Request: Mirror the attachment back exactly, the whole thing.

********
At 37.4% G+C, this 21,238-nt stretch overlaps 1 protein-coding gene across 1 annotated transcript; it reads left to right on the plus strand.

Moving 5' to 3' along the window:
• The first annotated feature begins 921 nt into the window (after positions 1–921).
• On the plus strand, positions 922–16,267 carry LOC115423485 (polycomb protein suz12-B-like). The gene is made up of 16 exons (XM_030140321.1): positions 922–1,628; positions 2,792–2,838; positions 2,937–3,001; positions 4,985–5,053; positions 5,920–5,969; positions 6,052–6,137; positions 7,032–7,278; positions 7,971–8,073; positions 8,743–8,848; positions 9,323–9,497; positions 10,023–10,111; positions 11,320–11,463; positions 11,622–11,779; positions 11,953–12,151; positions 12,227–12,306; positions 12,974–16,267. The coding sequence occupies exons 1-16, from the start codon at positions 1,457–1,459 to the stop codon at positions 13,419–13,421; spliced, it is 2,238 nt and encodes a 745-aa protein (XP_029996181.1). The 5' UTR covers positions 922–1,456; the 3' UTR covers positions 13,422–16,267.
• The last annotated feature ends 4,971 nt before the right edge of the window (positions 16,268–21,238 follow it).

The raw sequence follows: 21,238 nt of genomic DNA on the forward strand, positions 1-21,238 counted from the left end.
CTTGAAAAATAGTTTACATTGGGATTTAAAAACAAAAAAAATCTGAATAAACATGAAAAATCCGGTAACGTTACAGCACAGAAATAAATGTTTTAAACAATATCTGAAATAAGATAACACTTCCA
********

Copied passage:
At 37.4% G+C, this 21,238-nt stretch overlaps 1 protein-coding gene across 1 annotated transcript; it reads left to right on the plus strand.

Moving 5' to 3' along the window:
• The first annotated feature begins 921 nt into the window (after positions 1–921).
• On the plus strand, positions 922–16,267 carry LOC115423485 (polycomb protein suz12-B-like). The gene is made up of 16 exons (XM_030140321.1): positions 922–1,628; positions 2,792–2,838; positions 2,937–3,001; positions 4,985–5,053; positions 5,920–5,969; positions 6,052–6,137; positions 7,032–7,278; positions 7,971–8,073; positions 8,743–8,848; positions 9,323–9,497; positions 10,023–10,111; positions 11,320–11,463; positions 11,622–11,779; positions 11,953–12,151; positions 12,227–12,306; positions 12,974–16,267. The coding sequence occupies exons 1-16, from the start codon at positions 1,457–1,459 to the stop codon at positions 13,419–13,421; spliced, it is 2,238 nt and encodes a 745-aa protein (XP_029996181.1). The 5' UTR covers positions 922–1,456; the 3' UTR covers positions 13,422–16,267.
• The last annotated feature ends 4,971 nt before the right edge of the window (positions 16,268–21,238 follow it).

The raw sequence follows: 21,238 nt of genomic DNA on the forward strand, positions 1-21,238 counted from the left end.
CTTGAAAAATAGTTTACATTGGGATTTAAAAACAAAAAAAATCTGAATAAACATGAAAAATCCGGTAACGTTACAGCACAGAAATAAATGTTTTAAACAATATCTGAAATAAGATAACACTTCCA